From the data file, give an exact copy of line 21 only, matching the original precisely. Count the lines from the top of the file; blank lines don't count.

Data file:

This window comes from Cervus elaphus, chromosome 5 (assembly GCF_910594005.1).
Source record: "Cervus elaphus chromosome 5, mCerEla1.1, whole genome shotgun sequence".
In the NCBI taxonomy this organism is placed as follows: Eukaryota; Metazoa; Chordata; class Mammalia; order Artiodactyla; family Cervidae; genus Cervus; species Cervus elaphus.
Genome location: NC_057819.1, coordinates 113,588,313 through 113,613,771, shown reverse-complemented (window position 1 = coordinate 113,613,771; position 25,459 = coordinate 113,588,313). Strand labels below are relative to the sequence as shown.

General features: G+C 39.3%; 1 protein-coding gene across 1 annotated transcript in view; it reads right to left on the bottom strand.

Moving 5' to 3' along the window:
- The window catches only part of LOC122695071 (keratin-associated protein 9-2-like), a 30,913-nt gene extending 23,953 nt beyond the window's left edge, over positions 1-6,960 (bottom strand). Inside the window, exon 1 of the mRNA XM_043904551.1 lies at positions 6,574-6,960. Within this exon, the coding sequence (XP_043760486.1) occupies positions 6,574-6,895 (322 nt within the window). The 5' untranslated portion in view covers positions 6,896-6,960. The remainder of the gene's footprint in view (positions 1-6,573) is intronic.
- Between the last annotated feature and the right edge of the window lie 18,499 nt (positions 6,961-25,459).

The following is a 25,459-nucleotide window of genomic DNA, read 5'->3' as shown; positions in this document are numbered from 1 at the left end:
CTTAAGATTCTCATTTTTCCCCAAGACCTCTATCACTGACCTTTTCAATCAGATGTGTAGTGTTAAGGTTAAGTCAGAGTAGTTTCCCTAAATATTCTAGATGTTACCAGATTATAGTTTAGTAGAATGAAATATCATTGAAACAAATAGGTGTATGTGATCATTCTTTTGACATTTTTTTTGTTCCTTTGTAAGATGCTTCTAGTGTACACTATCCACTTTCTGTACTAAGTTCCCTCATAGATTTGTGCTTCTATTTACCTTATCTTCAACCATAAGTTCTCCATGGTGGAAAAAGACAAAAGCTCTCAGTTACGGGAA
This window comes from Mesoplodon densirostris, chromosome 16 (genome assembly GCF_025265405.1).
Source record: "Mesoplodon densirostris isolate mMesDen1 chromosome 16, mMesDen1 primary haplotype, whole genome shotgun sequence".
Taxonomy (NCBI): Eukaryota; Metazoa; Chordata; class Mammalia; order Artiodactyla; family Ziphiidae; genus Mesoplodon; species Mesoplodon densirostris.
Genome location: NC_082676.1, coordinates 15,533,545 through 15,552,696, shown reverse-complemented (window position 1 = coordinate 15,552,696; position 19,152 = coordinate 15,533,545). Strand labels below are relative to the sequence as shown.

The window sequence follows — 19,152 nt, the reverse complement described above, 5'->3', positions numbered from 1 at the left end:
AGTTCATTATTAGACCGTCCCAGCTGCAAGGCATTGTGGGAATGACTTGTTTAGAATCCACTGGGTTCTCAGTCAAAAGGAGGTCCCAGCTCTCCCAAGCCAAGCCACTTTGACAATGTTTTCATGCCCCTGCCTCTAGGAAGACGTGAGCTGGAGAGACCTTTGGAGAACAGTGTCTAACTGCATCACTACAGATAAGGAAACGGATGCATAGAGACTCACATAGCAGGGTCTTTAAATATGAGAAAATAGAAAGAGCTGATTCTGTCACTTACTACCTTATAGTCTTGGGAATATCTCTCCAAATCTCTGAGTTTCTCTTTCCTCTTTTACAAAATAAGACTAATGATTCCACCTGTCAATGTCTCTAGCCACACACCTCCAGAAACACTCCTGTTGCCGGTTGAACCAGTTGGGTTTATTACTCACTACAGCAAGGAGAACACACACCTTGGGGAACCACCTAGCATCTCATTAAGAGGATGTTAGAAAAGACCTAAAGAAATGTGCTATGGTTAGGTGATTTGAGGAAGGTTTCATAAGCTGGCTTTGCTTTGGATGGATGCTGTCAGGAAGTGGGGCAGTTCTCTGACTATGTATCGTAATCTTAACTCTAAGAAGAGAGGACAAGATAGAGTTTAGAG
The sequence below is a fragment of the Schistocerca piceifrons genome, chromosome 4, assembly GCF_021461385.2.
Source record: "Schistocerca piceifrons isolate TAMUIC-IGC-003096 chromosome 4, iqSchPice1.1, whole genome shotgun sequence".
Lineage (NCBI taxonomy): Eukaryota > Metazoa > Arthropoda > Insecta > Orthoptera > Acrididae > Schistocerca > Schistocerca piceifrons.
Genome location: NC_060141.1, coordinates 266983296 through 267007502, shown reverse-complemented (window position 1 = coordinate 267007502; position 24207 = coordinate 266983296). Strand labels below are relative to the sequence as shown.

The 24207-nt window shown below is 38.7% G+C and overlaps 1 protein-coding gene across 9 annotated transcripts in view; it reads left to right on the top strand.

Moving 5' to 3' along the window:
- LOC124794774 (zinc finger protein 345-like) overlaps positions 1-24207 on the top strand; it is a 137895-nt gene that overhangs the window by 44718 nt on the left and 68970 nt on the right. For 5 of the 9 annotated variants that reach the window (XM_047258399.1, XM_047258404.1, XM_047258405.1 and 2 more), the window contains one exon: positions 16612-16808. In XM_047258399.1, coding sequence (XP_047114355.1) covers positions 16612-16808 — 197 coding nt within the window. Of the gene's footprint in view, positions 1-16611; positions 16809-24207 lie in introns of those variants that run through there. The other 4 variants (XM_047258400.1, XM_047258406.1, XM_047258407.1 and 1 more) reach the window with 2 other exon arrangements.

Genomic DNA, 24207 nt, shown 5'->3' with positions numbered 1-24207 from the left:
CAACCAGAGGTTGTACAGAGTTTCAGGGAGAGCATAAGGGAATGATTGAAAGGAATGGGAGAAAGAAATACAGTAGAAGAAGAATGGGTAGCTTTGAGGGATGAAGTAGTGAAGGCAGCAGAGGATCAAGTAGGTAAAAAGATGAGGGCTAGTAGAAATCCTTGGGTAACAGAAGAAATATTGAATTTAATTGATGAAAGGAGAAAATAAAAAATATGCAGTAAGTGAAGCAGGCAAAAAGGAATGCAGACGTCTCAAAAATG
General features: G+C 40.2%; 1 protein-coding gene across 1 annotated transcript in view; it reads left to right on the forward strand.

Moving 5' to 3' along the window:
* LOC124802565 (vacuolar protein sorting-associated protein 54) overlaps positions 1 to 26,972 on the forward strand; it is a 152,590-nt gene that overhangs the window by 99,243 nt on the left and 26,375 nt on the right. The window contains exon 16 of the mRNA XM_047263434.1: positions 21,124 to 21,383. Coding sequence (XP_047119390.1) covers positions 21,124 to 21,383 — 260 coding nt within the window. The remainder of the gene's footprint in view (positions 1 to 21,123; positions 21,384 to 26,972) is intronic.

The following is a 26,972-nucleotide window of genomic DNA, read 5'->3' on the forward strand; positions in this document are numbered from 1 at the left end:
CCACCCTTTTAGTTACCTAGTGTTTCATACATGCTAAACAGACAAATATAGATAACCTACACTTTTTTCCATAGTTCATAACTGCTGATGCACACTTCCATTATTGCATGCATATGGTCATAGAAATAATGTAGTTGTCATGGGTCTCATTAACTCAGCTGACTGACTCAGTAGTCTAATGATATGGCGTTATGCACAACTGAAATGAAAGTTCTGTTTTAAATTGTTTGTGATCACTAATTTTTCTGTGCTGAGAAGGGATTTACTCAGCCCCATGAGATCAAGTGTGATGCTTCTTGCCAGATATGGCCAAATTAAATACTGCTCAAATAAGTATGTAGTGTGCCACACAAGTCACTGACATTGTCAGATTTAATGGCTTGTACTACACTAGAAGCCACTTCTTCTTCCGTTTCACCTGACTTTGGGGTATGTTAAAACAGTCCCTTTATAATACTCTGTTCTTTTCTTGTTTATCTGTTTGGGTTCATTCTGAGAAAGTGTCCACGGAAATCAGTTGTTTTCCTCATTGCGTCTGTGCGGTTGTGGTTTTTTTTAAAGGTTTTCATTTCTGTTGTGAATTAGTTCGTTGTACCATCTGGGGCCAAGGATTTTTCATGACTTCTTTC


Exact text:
The 24207-nt window shown below is 38.7% G+C and overlaps 1 protein-coding gene across 9 annotated transcripts in view; it reads left to right on the top strand.